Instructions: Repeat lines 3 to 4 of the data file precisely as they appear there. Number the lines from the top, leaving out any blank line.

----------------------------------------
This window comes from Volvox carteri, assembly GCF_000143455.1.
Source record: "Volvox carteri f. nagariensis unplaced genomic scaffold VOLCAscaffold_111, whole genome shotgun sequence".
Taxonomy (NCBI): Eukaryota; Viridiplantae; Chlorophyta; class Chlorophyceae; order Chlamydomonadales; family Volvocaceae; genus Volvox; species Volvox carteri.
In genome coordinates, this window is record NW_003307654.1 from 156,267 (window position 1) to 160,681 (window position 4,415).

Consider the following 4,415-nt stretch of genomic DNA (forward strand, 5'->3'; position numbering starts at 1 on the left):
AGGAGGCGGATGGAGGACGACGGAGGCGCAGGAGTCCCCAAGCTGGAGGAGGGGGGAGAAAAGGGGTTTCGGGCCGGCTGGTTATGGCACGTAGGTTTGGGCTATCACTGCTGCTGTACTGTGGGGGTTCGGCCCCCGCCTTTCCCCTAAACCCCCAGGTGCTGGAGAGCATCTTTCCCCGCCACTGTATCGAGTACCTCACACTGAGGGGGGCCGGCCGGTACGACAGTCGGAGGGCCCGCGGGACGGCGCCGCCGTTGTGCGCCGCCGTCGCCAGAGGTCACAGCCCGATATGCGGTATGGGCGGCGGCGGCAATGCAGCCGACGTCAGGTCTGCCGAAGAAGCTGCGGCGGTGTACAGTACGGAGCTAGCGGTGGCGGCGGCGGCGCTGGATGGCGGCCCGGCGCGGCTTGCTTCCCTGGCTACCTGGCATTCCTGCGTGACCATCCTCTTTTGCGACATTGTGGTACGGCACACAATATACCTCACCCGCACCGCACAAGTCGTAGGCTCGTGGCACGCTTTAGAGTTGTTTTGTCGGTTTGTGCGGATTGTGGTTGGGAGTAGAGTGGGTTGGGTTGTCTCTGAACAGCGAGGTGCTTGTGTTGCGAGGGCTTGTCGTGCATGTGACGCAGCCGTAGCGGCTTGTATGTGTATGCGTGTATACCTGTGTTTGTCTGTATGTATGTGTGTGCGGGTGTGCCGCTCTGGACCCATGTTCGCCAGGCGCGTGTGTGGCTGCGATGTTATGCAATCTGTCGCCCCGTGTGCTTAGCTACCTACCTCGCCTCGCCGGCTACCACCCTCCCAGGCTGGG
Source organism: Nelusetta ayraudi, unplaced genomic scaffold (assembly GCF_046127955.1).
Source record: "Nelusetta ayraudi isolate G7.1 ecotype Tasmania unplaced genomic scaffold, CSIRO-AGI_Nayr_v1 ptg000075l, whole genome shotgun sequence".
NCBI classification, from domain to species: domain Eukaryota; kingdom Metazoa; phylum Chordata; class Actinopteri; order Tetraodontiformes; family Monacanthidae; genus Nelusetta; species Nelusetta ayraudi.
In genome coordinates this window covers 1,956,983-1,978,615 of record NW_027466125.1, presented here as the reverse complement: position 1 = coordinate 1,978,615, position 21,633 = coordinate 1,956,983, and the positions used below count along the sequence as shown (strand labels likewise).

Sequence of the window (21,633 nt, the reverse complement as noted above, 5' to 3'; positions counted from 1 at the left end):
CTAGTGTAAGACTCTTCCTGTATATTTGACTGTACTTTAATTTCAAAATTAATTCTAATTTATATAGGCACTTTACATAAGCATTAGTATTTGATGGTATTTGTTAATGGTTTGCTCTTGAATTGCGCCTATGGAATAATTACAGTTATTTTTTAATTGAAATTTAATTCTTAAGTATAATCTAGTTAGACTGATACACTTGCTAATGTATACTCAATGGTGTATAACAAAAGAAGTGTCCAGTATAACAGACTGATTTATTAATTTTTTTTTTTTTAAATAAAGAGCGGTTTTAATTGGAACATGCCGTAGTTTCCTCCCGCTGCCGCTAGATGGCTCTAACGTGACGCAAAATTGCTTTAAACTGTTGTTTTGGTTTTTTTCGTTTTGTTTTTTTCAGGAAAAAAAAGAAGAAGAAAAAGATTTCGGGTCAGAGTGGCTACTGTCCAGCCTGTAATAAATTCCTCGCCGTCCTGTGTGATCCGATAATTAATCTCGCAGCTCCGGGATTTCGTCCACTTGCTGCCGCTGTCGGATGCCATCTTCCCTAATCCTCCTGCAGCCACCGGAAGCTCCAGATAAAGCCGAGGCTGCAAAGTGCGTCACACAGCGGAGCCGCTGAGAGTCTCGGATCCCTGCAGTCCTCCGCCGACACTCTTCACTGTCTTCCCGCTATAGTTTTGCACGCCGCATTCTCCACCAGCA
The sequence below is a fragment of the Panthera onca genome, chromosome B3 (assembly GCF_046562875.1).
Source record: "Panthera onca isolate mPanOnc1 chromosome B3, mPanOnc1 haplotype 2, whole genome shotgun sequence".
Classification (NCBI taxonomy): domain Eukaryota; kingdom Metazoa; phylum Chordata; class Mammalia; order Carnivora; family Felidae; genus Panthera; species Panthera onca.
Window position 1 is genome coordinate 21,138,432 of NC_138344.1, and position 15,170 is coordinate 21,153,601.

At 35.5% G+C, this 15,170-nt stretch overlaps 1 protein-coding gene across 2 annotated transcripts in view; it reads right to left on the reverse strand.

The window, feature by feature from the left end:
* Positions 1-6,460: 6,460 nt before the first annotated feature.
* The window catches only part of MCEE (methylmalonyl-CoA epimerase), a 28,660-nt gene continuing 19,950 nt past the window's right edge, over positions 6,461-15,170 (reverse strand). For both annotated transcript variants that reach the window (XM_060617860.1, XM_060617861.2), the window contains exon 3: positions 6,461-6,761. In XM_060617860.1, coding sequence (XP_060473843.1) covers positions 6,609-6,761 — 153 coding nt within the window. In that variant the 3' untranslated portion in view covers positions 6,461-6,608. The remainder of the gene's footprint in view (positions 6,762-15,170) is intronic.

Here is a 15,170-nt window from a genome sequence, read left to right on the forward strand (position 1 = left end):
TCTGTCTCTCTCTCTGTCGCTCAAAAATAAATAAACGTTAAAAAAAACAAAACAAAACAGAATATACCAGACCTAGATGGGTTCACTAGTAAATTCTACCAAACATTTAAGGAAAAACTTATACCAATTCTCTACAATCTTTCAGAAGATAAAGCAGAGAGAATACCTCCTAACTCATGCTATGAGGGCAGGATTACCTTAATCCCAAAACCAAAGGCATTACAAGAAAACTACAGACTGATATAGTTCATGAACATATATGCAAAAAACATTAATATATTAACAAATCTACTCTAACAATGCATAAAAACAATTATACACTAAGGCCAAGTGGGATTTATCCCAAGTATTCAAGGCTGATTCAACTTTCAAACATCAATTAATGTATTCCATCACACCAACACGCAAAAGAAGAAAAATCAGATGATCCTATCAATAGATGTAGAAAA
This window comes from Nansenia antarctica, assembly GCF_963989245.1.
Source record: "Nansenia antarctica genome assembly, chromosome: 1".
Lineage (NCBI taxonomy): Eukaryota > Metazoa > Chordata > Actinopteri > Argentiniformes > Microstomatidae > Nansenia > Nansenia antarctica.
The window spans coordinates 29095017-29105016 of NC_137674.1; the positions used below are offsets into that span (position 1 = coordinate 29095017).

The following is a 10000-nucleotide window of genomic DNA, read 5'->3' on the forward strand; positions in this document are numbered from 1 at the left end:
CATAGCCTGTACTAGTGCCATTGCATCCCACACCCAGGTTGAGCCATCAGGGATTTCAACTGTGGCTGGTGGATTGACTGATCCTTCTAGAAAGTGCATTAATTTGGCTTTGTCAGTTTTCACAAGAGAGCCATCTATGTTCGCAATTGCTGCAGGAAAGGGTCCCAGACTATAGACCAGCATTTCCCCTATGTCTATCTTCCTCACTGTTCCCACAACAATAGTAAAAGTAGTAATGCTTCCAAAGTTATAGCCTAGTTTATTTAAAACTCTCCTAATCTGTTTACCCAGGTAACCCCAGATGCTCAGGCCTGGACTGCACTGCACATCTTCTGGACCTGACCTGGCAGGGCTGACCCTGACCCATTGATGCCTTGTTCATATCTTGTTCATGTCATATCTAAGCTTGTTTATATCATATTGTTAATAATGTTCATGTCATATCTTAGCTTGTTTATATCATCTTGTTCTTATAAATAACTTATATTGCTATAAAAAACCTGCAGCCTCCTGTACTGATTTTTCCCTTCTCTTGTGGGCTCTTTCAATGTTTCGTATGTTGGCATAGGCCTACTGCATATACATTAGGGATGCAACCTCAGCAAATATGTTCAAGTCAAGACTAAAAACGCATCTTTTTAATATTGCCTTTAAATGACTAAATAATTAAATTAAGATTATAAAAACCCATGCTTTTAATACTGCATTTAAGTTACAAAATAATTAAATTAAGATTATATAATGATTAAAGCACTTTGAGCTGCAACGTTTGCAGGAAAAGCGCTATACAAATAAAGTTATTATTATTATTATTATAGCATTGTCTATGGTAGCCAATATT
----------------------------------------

Taxonomy (NCBI): Eukaryota; Viridiplantae; Chlorophyta; class Chlorophyceae; order Chlamydomonadales; family Volvocaceae; genus Volvox; species Volvox carteri.
In genome coordinates, this window is record NW_003307654.1 from 156,267 (window position 1) to 160,681 (window position 4,415).